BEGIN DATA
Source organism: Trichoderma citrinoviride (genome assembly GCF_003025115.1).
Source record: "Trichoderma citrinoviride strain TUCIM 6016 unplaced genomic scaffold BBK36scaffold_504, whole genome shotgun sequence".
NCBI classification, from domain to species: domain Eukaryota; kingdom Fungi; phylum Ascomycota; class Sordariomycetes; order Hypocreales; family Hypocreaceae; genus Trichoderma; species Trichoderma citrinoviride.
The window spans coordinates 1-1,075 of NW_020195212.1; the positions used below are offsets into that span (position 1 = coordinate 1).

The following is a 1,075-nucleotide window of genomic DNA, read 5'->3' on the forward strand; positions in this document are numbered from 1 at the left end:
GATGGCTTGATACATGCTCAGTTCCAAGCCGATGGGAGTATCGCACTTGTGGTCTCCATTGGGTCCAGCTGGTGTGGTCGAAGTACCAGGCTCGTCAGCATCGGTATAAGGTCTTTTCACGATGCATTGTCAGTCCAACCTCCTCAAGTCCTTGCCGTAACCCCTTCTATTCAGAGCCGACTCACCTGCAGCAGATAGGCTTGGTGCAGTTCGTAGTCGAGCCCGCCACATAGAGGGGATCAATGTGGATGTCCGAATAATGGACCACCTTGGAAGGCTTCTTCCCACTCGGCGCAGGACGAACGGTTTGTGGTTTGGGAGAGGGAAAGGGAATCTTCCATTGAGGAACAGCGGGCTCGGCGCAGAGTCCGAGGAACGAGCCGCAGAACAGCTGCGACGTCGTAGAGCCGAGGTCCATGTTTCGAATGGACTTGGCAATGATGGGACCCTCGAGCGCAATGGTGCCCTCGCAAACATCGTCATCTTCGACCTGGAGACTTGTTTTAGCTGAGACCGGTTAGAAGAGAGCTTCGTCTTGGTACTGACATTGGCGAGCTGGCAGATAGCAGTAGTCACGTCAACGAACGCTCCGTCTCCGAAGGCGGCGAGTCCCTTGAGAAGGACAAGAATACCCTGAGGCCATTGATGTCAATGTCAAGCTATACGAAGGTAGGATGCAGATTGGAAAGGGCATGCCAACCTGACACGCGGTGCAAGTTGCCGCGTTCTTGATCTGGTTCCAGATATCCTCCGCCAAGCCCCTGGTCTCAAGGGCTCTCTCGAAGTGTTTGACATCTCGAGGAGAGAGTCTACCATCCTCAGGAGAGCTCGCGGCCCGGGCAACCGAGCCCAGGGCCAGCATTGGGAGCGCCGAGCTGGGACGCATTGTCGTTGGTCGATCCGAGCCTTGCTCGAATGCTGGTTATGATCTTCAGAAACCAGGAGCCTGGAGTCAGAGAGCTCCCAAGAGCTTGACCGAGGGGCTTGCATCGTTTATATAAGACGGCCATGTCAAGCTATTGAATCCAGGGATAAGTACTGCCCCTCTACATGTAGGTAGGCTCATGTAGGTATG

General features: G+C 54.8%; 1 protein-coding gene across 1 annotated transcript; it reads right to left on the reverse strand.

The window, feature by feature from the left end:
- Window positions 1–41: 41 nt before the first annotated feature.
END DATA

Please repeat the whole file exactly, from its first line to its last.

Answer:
Source organism: Trichoderma citrinoviride (genome assembly GCF_003025115.1).
Source record: "Trichoderma citrinoviride strain TUCIM 6016 unplaced genomic scaffold BBK36scaffold_504, whole genome shotgun sequence".
NCBI classification, from domain to species: domain Eukaryota; kingdom Fungi; phylum Ascomycota; class Sordariomycetes; order Hypocreales; family Hypocreaceae; genus Trichoderma; species Trichoderma citrinoviride.
The window spans coordinates 1-1,075 of NW_020195212.1; the positions used below are offsets into that span (position 1 = coordinate 1).

The following is a 1,075-nucleotide window of genomic DNA, read 5'->3' on the forward strand; positions in this document are numbered from 1 at the left end:
GATGGCTTGATACATGCTCAGTTCCAAGCCGATGGGAGTATCGCACTTGTGGTCTCCATTGGGTCCAGCTGGTGTGGTCGAAGTACCAGGCTCGTCAGCATCGGTATAAGGTCTTTTCACGATGCATTGTCAGTCCAACCTCCTCAAGTCCTTGCCGTAACCCCTTCTATTCAGAGCCGACTCACCTGCAGCAGATAGGCTTGGTGCAGTTCGTAGTCGAGCCCGCCACATAGAGGGGATCAATGTGGATGTCCGAATAATGGACCACCTTGGAAGGCTTCTTCCCACTCGGCGCAGGACGAACGGTTTGTGGTTTGGGAGAGGGAAAGGGAATCTTCCATTGAGGAACAGCGGGCTCGGCGCAGAGTCCGAGGAACGAGCCGCAGAACAGCTGCGACGTCGTAGAGCCGAGGTCCATGTTTCGAATGGACTTGGCAATGATGGGACCCTCGAGCGCAATGGTGCCCTCGCAAACATCGTCATCTTCGACCTGGAGACTTGTTTTAGCTGAGACCGGTTAGAAGAGAGCTTCGTCTTGGTACTGACATTGGCGAGCTGGCAGATAGCAGTAGTCACGTCAACGAACGCTCCGTCTCCGAAGGCGGCGAGTCCCTTGAGAAGGACAAGAATACCCTGAGGCCATTGATGTCAATGTCAAGCTATACGAAGGTAGGATGCAGATTGGAAAGGGCATGCCAACCTGACACGCGGTGCAAGTTGCCGCGTTCTTGATCTGGTTCCAGATATCCTCCGCCAAGCCCCTGGTCTCAAGGGCTCTCTCGAAGTGTTTGACATCTCGAGGAGAGAGTCTACCATCCTCAGGAGAGCTCGCGGCCCGGGCAACCGAGCCCAGGGCCAGCATTGGGAGCGCCGAGCTGGGACGCATTGTCGTTGGTCGATCCGAGCCTTGCTCGAATGCTGGTTATGATCTTCAGAAACCAGGAGCCTGGAGTCAGAGAGCTCCCAAGAGCTTGACCGAGGGGCTTGCATCGTTTATATAAGACGGCCATGTCAAGCTATTGAATCCAGGGATAAGTACTGCCCCTCTACATGTAGGTAGGCTCATGTAGGTATG

General features: G+C 54.8%; 1 protein-coding gene across 1 annotated transcript; it reads right to left on the reverse strand.

The window, feature by feature from the left end:
- Window positions 1–41: 41 nt before the first annotated feature.